Hybrid work will be part of the future for many small and medium businesses (SMBs). Getting it right is about people, process, policy and technology.
Taking an evidence-led approach
The best and worst of both worlds
Policy and process matter because they give people direction
Moving towards anywhere operations
Today’s decisions will reverberate long into the future
1. Start by reflecting on what worked and what didn’t for a business during the worst of the pandemic.
2. Evaluate exactly which benefits the business wants to gain by embracing a hybrid, remote-first, remote-allowed or wholly work-from premises model.
3. Dimensions to consider include costs, productivity, collaboration, organisational culture, technological readiness, business processes and regulatory barriers.
4. Shift from managing people to enabling them.
5. Adopt empathetic leadership, robust business processes, the right technology and clear, decisive policies.
6. Create clear operational guidelines and put easily understandable accountability in place.
7. Measure results rather than hours worked.
8. Monitor and manage mental and physical wellness, taking steps to prevent burnout and exhaustion.
There is plenty of research out there about the future of work. Whether you believe that remote work will outlast the pandemic or whether you think that people will be returning swiftly to the office when it’s safe to do so, you’ll find a study that supports your view. It would thus be brave or foolhardy to be too confident in our predictions about where it’s all going.
That said, it seems a safe bet that some form of hybrid work will be part of most SMBs’ business models beyond the worst of the COVID-19 crisis. In a hybrid approach, people in some roles work remotely and others from the office, or employees come into the office some of the time and work remotely at other times. Microsoft believes hybrid work will be the ‘next great disruption’.
The theoretical appeal of a hybrid model is that it could enable companies and employees to get the best of both worlds. The business could downsize its monolithic head office and attract talent by offering flexibility in where and when they work. Yet it could also build culture and enhance morale by bringing people together in the office for some of the time.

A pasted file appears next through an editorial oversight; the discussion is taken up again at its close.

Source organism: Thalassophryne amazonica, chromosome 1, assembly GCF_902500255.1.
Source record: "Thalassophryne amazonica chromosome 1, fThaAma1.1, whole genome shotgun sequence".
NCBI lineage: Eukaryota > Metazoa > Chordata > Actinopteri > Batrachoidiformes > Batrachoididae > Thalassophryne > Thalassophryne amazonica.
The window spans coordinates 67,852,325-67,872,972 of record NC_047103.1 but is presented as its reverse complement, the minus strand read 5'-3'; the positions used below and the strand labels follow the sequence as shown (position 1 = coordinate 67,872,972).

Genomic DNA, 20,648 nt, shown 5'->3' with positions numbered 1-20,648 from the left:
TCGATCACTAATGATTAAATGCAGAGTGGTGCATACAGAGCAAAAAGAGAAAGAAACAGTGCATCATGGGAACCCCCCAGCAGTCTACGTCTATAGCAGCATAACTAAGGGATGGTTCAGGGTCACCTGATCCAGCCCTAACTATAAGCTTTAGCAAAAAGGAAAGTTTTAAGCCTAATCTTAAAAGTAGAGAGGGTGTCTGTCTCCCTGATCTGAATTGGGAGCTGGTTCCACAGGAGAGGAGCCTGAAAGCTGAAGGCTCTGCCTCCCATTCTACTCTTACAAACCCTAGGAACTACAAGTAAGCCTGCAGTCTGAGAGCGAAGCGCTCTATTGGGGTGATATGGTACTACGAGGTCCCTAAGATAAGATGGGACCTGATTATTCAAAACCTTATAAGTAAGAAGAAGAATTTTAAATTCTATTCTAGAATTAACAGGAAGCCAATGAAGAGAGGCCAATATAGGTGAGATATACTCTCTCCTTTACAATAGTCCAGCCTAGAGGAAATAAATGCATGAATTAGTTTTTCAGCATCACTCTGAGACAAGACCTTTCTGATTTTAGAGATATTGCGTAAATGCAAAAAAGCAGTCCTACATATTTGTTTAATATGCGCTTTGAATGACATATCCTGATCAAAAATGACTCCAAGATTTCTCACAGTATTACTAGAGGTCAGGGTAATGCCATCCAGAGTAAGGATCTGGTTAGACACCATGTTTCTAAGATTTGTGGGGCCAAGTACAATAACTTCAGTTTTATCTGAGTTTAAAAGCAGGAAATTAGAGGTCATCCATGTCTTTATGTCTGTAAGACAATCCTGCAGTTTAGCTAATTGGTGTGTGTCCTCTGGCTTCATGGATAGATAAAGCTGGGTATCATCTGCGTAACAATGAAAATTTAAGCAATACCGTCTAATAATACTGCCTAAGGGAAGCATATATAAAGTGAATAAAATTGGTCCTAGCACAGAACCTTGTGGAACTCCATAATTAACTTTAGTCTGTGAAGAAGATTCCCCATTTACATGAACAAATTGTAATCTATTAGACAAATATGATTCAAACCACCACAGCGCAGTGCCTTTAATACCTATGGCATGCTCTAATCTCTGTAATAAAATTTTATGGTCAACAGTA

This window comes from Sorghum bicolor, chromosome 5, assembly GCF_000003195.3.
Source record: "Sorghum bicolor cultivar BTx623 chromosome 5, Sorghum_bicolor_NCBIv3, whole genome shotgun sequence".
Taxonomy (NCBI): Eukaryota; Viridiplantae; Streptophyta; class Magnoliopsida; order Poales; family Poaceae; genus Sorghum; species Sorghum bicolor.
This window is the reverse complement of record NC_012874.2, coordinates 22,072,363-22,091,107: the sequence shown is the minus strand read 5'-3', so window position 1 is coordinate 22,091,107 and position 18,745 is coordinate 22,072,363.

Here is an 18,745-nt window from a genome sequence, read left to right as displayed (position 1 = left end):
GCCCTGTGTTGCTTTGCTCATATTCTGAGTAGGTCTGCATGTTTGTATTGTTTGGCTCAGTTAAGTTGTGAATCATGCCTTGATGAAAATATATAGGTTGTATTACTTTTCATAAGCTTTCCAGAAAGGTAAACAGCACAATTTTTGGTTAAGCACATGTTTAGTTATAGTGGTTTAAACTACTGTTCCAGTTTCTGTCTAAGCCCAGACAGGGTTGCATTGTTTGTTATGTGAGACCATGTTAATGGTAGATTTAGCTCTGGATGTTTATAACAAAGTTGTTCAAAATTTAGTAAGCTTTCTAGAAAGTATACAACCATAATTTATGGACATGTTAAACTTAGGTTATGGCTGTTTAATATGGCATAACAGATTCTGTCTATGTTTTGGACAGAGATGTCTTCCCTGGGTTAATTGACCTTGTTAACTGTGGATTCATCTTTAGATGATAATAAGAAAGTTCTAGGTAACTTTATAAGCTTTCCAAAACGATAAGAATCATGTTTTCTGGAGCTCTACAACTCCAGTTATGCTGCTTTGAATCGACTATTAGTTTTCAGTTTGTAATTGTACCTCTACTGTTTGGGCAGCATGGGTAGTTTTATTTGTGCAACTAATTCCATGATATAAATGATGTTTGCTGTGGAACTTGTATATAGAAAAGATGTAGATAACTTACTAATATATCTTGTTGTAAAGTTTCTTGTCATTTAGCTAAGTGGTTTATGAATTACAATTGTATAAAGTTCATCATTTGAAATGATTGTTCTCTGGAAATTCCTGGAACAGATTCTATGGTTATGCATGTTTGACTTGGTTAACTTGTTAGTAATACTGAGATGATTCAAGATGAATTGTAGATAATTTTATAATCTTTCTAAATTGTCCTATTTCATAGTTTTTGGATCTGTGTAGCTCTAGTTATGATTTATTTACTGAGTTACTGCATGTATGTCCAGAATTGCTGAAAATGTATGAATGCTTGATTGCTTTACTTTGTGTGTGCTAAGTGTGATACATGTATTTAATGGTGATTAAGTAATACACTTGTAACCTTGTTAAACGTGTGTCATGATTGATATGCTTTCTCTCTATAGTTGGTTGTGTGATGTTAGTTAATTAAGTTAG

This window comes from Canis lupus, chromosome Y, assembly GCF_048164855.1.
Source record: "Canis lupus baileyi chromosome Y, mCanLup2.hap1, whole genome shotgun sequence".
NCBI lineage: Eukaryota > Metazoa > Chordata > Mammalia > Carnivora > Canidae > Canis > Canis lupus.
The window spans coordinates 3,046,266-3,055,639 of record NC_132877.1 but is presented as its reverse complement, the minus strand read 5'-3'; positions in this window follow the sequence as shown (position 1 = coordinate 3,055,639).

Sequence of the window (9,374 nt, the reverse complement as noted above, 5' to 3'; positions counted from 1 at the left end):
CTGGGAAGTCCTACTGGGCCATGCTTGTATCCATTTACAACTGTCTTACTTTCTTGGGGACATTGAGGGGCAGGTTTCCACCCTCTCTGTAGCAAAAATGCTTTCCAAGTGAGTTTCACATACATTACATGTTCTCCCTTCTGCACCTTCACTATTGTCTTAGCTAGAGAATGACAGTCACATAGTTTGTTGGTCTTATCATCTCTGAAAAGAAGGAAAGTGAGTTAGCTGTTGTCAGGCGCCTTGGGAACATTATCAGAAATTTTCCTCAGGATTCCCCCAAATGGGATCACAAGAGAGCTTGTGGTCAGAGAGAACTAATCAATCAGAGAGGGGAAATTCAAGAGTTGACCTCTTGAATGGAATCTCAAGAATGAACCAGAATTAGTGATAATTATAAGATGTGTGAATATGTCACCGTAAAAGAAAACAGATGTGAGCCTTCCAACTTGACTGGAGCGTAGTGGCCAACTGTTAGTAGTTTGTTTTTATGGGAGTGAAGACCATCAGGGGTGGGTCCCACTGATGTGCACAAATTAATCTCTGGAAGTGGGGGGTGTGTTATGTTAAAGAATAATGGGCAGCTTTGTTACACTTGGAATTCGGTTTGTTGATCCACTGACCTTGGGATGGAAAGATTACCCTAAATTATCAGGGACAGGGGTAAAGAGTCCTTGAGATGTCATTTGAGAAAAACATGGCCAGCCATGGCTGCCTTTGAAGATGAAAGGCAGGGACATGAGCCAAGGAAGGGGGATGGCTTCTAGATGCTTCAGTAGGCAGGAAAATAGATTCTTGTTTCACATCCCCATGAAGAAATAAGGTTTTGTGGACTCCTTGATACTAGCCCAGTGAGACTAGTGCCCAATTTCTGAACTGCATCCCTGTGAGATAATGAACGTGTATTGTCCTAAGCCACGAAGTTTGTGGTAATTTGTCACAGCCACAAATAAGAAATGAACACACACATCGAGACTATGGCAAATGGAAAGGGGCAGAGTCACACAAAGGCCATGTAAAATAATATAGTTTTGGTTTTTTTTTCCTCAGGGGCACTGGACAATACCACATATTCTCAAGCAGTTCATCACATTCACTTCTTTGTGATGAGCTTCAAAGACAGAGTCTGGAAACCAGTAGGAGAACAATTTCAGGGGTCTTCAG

Employees, meanwhile, would hope to skip rush hour commutes, have flexibility to watch their child’s soccer match and work without the noise and distractions of the office. At the same time, they would be able to get regular facetime with their co-workers when they need it. They could thus avoid the loneliness and disconnection from the organisation that can be common among fully remote workers.
The exact mix of remote and on-premises work will be determined by the culture, business model and strategy of each organisation. For a construction, hospitality or manufacturing business, a higher proportion of the people will need to work onsite full-time than in a software development house or an accounting firm. Indeed, many professional services employees were already working remotely pre-pandemic.
Across industries, we believe that organisations that take a deliberate, evidence-led approach to designing their future workforce will outperform those that continue to be swept along by waves of infection and government restrictions. A good place to start is by reflecting on what worked and what didn’t for a business during the worst of the pandemic.
In our own business, we found that work-from-home actually boosted productivity during the hard lockdown. However, some of our people felt isolated without face-to-face contact with customers and colleagues. The organisational culture and collaboration also took some strain. To address this, we invested in an array of tools such as modern meeting space solutions that bring together the digital and physical workspaces to sustain hybrid working for the roles or locations that it suits.
The next step is to evaluate exactly which benefits the business wants to gain by embracing a hybrid, remote-first, remote-allowed or wholly work-from-premises model. Some dimensions to consider include costs, productivity, collaboration, organisational culture, technological readiness, business processes and regulatory barriers.
From there, an organisation can start to shape its strategy and make the necessary investments to bring it to life. It’s worth bearing in mind that running a hybrid model is more complex in practice than choosing between a pure remote or office working model. Done badly, it can turn into a messy compromise that works for neither the business nor the workforce.
Many employees find it draining to face both regular commutes to work and to be always-on, as is often expected of the home worker. Cultural cohesion may also suffer in workplaces where some people are fully or partly remote and some are office-bound. Us-and-them dynamics and resentments can quickly set in.
These challenges should be addressed through empathetic leadership, robust business processes, the right technology and clear, decisive policies. The goals should be to empower people with the tools they need to do work from anywhere, to ensure that they are immersed in the business and culture, and to offer them the right balance of accountability and flexibility.
Each person should know which tasks they are accountable for, what their deadlines and milestones are, where to turn for help when they need it, and how their performance will be assessed. Fair, clear guidelines about working hours and who may work from home and
when will help to foster a sense of collaboration between teams, wherever they are working.